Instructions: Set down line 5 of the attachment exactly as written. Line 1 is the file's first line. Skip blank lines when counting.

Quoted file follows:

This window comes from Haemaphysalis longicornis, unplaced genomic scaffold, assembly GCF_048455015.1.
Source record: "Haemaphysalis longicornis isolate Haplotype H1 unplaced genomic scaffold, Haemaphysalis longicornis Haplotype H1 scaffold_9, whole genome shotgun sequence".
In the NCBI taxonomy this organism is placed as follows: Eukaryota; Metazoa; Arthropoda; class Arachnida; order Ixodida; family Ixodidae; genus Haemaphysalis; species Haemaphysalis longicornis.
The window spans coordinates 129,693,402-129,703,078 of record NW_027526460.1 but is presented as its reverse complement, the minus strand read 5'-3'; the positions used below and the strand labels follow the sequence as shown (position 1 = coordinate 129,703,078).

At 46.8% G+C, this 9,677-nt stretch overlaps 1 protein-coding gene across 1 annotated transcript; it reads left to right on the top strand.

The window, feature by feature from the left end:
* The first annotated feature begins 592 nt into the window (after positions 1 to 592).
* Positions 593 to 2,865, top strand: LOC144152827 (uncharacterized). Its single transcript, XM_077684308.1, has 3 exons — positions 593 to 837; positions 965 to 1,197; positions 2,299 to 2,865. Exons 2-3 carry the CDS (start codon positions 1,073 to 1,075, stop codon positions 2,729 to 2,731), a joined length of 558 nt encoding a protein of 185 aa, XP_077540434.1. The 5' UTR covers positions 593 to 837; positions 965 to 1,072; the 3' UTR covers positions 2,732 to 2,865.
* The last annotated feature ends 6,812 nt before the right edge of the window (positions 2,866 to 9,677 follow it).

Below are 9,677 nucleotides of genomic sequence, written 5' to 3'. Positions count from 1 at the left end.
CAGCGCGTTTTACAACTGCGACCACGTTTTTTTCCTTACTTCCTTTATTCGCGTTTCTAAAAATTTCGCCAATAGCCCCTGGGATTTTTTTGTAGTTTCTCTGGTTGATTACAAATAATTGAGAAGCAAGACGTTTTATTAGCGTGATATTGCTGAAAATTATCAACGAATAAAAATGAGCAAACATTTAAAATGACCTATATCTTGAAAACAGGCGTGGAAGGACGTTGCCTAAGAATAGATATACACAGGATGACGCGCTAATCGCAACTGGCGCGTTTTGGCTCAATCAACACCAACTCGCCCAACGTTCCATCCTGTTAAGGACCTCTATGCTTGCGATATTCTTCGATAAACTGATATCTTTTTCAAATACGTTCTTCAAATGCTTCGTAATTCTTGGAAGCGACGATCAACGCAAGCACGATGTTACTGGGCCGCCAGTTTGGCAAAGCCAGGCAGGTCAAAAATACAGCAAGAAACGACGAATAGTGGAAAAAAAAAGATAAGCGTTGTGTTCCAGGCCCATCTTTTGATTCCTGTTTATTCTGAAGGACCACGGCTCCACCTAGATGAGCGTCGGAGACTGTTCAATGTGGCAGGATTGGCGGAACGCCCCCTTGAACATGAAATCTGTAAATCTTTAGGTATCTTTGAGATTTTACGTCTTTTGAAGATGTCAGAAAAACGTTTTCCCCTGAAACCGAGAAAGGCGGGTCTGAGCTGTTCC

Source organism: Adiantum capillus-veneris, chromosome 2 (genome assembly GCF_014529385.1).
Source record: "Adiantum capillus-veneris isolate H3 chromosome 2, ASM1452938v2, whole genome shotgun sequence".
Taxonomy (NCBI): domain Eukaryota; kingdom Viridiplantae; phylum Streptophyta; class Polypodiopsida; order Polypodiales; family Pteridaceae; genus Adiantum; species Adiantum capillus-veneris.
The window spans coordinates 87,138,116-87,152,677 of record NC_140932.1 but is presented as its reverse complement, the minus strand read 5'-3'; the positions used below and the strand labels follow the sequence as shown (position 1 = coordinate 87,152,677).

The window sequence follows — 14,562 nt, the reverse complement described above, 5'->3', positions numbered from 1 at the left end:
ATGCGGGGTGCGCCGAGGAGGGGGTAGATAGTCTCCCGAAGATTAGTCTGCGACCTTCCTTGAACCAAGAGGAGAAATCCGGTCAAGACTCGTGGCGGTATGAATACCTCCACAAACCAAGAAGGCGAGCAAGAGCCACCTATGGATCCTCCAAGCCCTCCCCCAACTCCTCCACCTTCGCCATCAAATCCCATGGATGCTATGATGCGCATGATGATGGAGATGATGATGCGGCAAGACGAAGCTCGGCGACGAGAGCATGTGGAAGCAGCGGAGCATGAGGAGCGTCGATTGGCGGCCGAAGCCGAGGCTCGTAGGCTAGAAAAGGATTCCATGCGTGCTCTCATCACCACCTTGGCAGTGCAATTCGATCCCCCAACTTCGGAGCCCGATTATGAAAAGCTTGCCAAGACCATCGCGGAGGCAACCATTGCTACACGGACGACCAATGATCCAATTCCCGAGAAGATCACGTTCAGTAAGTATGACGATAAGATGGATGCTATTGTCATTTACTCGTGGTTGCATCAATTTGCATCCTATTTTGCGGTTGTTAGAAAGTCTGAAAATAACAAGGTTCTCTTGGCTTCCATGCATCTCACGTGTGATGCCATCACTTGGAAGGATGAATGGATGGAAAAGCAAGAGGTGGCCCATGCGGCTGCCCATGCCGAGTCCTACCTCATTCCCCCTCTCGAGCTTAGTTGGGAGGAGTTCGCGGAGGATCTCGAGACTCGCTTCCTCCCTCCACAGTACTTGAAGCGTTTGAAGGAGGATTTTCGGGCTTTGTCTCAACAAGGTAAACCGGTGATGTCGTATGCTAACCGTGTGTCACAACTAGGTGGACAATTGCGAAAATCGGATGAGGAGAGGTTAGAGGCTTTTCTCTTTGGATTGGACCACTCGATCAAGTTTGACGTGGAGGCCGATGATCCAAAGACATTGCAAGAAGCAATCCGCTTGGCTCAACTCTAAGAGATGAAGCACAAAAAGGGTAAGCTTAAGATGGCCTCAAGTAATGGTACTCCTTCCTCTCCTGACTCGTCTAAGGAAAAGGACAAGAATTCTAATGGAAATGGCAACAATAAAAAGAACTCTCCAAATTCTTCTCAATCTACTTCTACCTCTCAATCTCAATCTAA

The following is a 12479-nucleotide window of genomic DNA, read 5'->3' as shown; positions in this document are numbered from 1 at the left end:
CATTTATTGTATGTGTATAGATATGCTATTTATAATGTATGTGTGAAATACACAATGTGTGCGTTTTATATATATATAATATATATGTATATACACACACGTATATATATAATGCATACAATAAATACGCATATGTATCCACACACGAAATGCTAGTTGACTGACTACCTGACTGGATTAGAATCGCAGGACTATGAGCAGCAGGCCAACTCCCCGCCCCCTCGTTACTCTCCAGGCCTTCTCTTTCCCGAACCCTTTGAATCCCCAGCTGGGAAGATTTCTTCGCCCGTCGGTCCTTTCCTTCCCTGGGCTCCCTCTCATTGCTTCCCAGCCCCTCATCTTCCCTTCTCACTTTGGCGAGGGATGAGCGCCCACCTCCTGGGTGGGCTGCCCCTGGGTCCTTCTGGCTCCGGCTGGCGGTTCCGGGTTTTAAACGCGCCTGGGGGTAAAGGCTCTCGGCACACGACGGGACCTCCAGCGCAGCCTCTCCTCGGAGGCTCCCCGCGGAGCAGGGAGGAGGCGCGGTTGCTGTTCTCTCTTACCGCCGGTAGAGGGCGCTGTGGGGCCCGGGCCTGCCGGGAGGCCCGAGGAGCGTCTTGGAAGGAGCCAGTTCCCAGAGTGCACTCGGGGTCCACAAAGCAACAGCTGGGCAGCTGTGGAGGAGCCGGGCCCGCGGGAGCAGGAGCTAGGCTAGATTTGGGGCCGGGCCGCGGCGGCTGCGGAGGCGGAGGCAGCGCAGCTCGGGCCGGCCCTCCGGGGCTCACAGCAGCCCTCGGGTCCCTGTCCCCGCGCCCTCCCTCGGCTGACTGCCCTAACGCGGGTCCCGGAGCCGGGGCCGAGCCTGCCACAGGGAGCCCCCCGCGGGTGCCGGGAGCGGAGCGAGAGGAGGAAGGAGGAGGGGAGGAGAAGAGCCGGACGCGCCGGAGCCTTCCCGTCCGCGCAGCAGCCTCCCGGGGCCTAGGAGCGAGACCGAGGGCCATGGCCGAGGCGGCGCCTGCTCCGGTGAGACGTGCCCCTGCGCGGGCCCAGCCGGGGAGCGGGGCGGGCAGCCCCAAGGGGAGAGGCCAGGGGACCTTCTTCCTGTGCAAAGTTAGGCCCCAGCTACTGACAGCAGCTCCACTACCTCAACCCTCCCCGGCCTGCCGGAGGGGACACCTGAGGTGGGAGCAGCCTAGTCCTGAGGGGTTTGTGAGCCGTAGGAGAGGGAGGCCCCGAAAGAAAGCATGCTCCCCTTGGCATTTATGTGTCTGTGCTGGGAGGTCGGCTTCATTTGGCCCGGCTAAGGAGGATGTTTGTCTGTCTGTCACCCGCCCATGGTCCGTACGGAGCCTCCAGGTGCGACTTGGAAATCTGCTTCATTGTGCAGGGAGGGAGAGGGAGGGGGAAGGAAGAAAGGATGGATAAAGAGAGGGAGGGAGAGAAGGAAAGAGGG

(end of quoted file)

At 46.8% G+C, this 9,677-nt stretch overlaps 1 protein-coding gene across 1 annotated transcript; it reads left to right on the top strand.